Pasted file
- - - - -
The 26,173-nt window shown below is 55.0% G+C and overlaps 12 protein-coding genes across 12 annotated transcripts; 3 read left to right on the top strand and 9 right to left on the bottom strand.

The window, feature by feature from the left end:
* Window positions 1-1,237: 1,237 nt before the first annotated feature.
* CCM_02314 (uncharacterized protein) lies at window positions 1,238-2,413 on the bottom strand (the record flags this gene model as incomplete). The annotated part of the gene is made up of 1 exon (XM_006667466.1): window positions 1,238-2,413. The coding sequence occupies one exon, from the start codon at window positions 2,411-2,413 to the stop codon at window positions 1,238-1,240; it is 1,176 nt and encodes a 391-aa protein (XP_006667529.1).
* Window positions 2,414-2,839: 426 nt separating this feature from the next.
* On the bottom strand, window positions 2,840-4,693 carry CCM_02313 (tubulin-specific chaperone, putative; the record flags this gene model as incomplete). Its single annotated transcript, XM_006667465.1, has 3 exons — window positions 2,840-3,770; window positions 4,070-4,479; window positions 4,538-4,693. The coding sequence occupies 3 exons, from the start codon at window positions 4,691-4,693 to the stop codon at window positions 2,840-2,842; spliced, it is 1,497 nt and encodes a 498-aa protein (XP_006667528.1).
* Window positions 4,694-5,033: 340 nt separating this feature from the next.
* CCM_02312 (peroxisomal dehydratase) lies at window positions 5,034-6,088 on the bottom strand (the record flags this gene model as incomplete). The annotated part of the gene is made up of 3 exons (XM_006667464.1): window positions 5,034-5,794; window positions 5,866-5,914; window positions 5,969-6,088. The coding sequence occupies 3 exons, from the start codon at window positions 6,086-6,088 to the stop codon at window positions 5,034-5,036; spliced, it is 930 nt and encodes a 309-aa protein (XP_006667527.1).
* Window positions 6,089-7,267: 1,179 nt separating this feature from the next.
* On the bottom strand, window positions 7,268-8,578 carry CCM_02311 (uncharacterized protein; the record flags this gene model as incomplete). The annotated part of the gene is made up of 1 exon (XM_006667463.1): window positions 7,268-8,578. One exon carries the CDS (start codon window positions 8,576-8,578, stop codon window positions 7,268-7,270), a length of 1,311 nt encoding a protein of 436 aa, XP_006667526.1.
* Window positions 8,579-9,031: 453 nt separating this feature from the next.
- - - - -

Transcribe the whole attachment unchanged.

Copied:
The 26,173-nt window shown below is 55.0% G+C and overlaps 12 protein-coding genes across 12 annotated transcripts; 3 read left to right on the top strand and 9 right to left on the bottom strand.

The window, feature by feature from the left end:
* Window positions 1-1,237: 1,237 nt before the first annotated feature.
* CCM_02314 (uncharacterized protein) lies at window positions 1,238-2,413 on the bottom strand (the record flags this gene model as incomplete). The annotated part of the gene is made up of 1 exon (XM_006667466.1): window positions 1,238-2,413. The coding sequence occupies one exon, from the start codon at window positions 2,411-2,413 to the stop codon at window positions 1,238-1,240; it is 1,176 nt and encodes a 391-aa protein (XP_006667529.1).
* Window positions 2,414-2,839: 426 nt separating this feature from the next.
* On the bottom strand, window positions 2,840-4,693 carry CCM_02313 (tubulin-specific chaperone, putative; the record flags this gene model as incomplete). Its single annotated transcript, XM_006667465.1, has 3 exons — window positions 2,840-3,770; window positions 4,070-4,479; window positions 4,538-4,693. The coding sequence occupies 3 exons, from the start codon at window positions 4,691-4,693 to the stop codon at window positions 2,840-2,842; spliced, it is 1,497 nt and encodes a 498-aa protein (XP_006667528.1).
* Window positions 4,694-5,033: 340 nt separating this feature from the next.
* CCM_02312 (peroxisomal dehydratase) lies at window positions 5,034-6,088 on the bottom strand (the record flags this gene model as incomplete). The annotated part of the gene is made up of 3 exons (XM_006667464.1): window positions 5,034-5,794; window positions 5,866-5,914; window positions 5,969-6,088. The coding sequence occupies 3 exons, from the start codon at window positions 6,086-6,088 to the stop codon at window positions 5,034-5,036; spliced, it is 930 nt and encodes a 309-aa protein (XP_006667527.1).
* Window positions 6,089-7,267: 1,179 nt separating this feature from the next.
* On the bottom strand, window positions 7,268-8,578 carry CCM_02311 (uncharacterized protein; the record flags this gene model as incomplete). The annotated part of the gene is made up of 1 exon (XM_006667463.1): window positions 7,268-8,578. One exon carries the CDS (start codon window positions 8,576-8,578, stop codon window positions 7,268-7,270), a length of 1,311 nt encoding a protein of 436 aa, XP_006667526.1.
* Window positions 8,579-9,031: 453 nt separating this feature from the next.